the events of history with a divinely enlightened eye. He sees that a
great contest is going on among us between good and evil. He recog-
nizes in statesmen, and warriors, and kings, and people, in revolutions
and changes, in trouble and prosperity, not merely casual matters, but
instruments and tokens of heaven and of hell. Thus he is in some sense
a prophet ; not a servant, who obeys without knowing his Lord's plans
and purposes, but even a confidential " famihar friend" of the Only-be-
gotten Son of God, calm, collected, prepared, resolved, serene, amid this
restless and unhappy world. O mystery of blessedness, too great to
think of steadily, lest we grow dizzy ! Well is it for those who are so
gifted, that they do not for certain know their privilege ; well is it for
them that they can but timidly guess at it, or rather, I should say, are
used, as well as bound, to contemplate it as external to themselves lodged
in the Church of which they are but members, and the gift of all saints
in every time and place, without curiously inquiring whether it is theirs
peculiarly above others, or doing more than availing themselves of it as
any how a trust committed to them (with whatever success) to use.
Well is it for them ; for what mortal heart could bear to know that it is
brought so near to God Incarnate, as to be one of those who are perfect-
ing hoUness and stand on the very steps of the throne of Christ ?

To conclude. If any one asks, '' How am I to know whether I am
advanced enough in holiness to intercede ?" he has plainly mistaken the
doctrine under consideration. The privilege of Intercession is a trust
committed to all Christians who have a clear conscience and are in full
communion with the Church. We leave secret things to God, — what
each man's real advancement is in holy things, and what his real power
in the unseen world. Two things alone concern us, to exercise our gift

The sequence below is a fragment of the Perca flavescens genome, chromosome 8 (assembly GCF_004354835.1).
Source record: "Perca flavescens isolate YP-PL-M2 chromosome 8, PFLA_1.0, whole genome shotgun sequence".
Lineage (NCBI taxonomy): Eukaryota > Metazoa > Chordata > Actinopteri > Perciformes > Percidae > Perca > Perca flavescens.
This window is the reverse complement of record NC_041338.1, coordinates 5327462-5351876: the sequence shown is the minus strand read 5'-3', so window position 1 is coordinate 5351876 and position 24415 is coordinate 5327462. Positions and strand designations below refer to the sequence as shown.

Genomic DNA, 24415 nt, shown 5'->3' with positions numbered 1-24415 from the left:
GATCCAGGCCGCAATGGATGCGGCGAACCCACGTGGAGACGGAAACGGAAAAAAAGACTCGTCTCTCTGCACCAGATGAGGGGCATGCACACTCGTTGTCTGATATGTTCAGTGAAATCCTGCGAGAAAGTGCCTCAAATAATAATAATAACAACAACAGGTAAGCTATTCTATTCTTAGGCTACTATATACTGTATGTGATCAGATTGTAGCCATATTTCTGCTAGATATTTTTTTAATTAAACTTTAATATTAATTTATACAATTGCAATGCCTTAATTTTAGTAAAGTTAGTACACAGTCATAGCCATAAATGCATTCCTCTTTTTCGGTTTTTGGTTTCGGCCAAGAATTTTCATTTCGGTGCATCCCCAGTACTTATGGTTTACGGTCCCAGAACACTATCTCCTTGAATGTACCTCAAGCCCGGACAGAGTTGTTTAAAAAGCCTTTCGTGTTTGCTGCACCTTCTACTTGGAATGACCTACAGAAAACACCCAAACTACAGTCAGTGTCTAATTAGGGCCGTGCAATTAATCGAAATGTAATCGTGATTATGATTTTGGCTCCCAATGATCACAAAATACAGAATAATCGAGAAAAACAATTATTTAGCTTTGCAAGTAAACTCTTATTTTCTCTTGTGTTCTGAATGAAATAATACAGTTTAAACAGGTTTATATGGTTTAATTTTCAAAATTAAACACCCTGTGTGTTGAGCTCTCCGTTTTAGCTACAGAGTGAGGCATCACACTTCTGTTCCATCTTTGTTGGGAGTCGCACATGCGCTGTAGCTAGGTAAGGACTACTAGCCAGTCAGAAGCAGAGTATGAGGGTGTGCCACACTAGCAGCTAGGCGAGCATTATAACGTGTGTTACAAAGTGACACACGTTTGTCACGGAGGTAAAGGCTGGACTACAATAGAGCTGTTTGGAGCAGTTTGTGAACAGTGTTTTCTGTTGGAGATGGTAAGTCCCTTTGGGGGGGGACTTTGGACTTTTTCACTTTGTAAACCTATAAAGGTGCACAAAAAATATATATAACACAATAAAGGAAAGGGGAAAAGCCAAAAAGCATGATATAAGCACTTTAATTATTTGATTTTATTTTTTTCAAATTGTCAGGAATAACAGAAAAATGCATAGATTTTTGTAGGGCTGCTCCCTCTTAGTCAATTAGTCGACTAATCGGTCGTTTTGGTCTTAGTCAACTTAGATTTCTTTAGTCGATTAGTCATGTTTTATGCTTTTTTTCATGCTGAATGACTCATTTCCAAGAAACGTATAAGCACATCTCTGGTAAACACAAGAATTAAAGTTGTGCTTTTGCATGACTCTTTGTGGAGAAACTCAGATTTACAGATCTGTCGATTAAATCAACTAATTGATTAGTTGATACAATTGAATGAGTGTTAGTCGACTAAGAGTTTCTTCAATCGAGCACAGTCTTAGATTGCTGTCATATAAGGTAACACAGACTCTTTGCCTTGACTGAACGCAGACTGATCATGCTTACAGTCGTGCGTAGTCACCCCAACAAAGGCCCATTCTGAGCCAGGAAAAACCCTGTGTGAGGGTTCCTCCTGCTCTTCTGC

and make ourselves more and more worth}' of it. The slothful and un-
profitable servant hid his Lord's talent in a napkin. This sin be far from
us as regards one of the greatest of our gifts ! By words and works
we can but teach or influence a few ; by our prayers we may benefit



ggQ INTERCESSION. [Serm. XXIV.

the whole world, and every individual of it, high and low, friend stranger,
nnd enemy. Is it not fearful then to look back on our past lives even
in this once respect ? How can we tell but that our king our country,
our Church, our institutions, and our own respective circles would be
•n fai happier circumstances than they are, had we been in the practice
of more earnest and serious prayer for them ^ How can we complain
of difficulties, national or personal, how can we justly blame and de-
Lunce evil-minded and powerful men, if we have but I'S^tly -ed U^e
intercessions offered up in the Litany, the Psa ms, and in the Holy
Communion 1 How can we answer to ourselves for the souls who have,
in our time, lived and died in sin ; the souls that have been lost and are
now waiting for judgment, the infidel, the blasphemer, the Proffigat^'
the covetous, the extortioner ; or those again who ^ave died w.th but
doubtful signs of faith, the death-bed penitent, the worldly, he double-
linded, the ambitious, the unruly, the trifling, the self-willed, seeing
Lt, for what we know, we were ordained to influence or reverse their
nresent destiny and have not done it ?

Tecondly and lastly. If so much depend on us, "What manner o
persons ought we to be, in all holy conversation and godhness ! O that
we may henceforth be more diligent than heretofore, in keeping the
xnirror of our hearts unsullied and bright, so as to reflect the image of
the Son of God in the Father's presence, clean from the dust and stains
of this world, from envies and jealouses, strife and debate, bitttrness and
harshness, indolence and impurity, care and discontent, deceit and
meanness, arrogance and boasting ! O that we may labour not m our
own strength but in the power of God the Holy Spirit, to be sober,
chaste, temperate, meek, affectionate, good, faithful, firm, humble, pa-
tient, cheerful, resigned, under all circumstances, at all t.mes^ among
all people, amid all trials and sorrows of this mortal life ! May God
graat us the power, according to His prom.se, through His Son our
Saviour Jesus Christ !



SERMON XX\.



THE INTERMEDIATE STATE.



Revelation vi. 11.



And white robes were given unto every one of them ; and it was said unto them, that
they should rest yet for a little season, until their fellow-servants also, and their
brethren, that should be killed as they were, should be fulfilled.

In taking these words as a text, I do not profess to give you any suf-
ficient explanation of



Online LibraryJohn Henry NewmanParochial sermons (Volume 1) → online text (page 73 of 76)